Setback after two weeks around EUR 7/kg.
“It has fallen one euro fell this week. I do not know exactly where it lies. It will probably go down to the levels we had before Easter,” said an importer to SalmonBusiness.
“It goes down to 60 kroner (EUR 6),” he added. “Prices in Norway go down, prices in Chile go up.”
This means a marked decrease from last week’s spot prices of EUR 6.7-7.0.
“Prices are going down. That the price goes down to 60 kroner is not so surprising. It’s going to go down even more next week. It stops completely. Customers say they do not want more,” said an exporter.
“What happened in March was that a lot of “production fish” (low quality fish – ed.) went to the processors and there was little superior [quality] in the market. And then there were three storms at the same time. But now we are back to normal. It should come as no surprise to anyone. It’s amazing that it lasted so long. That was the surprise,” he added.
“But I am optimistic for the autumn and when things reopen. We have an optimistic situation ahead of us, I think.”
He has noticed the algae situation in Chile, where the latest updated loss figures from Sernapesca are 4,244 tonnes of fish. Much of this is smaller fish that should have been fed and harvested next the autumn.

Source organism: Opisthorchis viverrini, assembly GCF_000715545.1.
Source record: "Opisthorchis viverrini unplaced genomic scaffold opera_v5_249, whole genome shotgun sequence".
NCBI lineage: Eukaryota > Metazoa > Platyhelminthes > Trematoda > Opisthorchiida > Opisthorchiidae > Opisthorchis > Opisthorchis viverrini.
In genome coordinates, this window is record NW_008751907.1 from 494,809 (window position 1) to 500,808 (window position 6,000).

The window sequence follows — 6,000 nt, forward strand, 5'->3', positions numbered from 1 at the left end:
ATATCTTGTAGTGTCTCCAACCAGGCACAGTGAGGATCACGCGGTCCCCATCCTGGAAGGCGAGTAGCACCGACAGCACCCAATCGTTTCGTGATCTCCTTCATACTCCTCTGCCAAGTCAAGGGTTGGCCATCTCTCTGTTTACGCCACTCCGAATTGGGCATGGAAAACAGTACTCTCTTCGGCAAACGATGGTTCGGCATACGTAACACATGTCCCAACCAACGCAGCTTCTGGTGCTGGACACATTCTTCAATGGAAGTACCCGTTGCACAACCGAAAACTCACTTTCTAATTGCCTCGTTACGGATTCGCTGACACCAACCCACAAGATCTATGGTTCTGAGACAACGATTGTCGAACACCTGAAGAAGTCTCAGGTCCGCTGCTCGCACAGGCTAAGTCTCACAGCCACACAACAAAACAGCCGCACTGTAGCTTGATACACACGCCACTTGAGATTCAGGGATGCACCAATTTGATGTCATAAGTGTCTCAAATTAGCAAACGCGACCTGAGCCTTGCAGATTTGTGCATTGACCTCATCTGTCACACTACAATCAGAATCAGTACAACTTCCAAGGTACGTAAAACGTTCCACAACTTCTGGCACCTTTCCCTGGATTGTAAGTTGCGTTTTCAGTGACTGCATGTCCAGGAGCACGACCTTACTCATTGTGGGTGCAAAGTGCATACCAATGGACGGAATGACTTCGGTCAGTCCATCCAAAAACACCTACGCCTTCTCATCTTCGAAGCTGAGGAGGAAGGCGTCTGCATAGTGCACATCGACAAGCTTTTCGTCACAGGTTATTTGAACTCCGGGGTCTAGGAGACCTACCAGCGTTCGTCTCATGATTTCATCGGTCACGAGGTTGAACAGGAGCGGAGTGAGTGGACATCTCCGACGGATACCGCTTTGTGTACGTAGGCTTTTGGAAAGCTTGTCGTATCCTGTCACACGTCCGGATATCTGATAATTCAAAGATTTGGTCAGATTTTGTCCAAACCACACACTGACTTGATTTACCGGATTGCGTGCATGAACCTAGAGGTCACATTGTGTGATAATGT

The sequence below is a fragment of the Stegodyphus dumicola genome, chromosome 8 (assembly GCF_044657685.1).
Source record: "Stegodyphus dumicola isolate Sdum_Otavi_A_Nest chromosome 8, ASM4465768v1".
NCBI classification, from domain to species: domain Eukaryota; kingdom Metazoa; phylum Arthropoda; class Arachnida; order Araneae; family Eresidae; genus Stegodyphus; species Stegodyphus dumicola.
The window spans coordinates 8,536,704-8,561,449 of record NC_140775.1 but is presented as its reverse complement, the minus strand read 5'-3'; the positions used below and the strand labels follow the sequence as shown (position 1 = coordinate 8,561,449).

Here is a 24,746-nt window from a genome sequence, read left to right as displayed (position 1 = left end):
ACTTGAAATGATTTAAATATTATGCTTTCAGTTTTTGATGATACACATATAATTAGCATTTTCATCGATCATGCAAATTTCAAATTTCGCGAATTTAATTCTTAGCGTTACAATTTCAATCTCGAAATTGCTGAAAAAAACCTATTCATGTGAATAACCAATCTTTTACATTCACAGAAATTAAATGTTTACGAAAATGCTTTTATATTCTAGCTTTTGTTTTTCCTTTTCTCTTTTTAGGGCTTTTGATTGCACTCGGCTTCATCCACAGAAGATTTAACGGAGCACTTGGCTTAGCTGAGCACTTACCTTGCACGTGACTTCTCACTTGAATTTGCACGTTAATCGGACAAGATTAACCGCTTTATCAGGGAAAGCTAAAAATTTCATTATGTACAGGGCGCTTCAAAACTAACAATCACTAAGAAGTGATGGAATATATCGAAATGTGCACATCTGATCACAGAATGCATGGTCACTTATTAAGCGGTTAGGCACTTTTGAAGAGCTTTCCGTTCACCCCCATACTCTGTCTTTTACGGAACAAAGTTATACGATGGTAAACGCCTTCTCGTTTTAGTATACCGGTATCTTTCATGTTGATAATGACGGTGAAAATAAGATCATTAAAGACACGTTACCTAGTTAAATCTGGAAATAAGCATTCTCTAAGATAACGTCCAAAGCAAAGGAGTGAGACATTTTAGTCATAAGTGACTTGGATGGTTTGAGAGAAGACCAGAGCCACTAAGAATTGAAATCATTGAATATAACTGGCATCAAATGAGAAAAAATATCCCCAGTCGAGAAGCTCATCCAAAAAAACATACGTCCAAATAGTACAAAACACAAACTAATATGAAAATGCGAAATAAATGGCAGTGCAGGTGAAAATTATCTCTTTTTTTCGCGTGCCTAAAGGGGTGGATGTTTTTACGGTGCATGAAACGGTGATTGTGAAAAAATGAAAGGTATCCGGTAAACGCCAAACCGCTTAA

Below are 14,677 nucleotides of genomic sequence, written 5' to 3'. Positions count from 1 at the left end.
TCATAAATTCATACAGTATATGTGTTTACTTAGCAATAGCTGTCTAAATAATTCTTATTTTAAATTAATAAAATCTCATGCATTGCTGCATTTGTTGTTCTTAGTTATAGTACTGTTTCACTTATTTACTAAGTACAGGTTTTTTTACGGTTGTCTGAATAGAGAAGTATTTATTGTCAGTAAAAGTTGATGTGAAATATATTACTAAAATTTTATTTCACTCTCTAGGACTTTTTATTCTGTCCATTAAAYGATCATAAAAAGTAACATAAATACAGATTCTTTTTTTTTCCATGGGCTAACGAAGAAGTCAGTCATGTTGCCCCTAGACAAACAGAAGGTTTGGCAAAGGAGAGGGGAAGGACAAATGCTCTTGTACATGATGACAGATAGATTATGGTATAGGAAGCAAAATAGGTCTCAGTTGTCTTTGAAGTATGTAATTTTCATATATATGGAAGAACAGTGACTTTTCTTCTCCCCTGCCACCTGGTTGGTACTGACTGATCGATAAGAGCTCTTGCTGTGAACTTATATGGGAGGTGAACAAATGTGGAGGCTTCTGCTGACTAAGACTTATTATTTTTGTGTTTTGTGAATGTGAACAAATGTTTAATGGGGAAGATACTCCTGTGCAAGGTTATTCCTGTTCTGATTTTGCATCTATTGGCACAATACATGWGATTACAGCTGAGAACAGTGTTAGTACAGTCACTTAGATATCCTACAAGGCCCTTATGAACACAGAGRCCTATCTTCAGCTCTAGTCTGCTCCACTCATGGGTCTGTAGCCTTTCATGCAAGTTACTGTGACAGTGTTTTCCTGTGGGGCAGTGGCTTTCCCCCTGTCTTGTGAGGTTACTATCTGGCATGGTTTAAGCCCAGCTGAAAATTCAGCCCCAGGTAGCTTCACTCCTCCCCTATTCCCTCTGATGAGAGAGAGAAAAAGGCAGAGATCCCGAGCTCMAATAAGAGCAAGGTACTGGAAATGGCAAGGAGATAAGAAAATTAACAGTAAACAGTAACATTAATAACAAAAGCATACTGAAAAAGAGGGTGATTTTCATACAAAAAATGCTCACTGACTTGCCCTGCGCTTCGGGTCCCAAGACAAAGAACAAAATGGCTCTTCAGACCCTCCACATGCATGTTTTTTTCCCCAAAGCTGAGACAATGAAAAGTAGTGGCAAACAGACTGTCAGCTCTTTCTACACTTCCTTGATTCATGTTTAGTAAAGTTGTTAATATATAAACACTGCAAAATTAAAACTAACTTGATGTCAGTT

“We look at 20 percent contraction from Chile this autumn. And the cold stores are mostly empty. It has long been difficult to sell frozen fish in Asia, but now it is getting easier.”
In the short term, prices have been fueled by storms around the entire North Sea area, which has hampered logistics and reduced the supply of salmon.
“Yes, in Scotland and the Faroe Islands as well. This has been a factor that has come into play – and now it is hitting hard,” he said.
The persistent storms that has ravaged the coast is highlighted as a price driver by a number of sources.
“I get a signal of a fairly strong price stop towards the end of the week,” said a trader. “A lot of end-of-week fish, for this week, have not been sold yet, so many are concentrating on selling it. And there the losses are high.”
“Coincidences struck. Storms in Norway stopped fish. And when this fish goes on sale, the customer will not pay at last week’s prices,” he pointed out.
“Due to the storm, there were good prices until Wednesday,” he said, and noted that relatively few trades have been made so far.
But he thinks it can land close to EUR 6 a kilo.
“Yes, yes, yes. I absolutely think so.”
The five industrial sources SalmonBusiness has spoken to after lunch on Friday refer to a farmgate price between EUR 6.0-6.4 for the most traded weight classes. This represents a sharp fall from last week’s price level close to EUR 7/kg.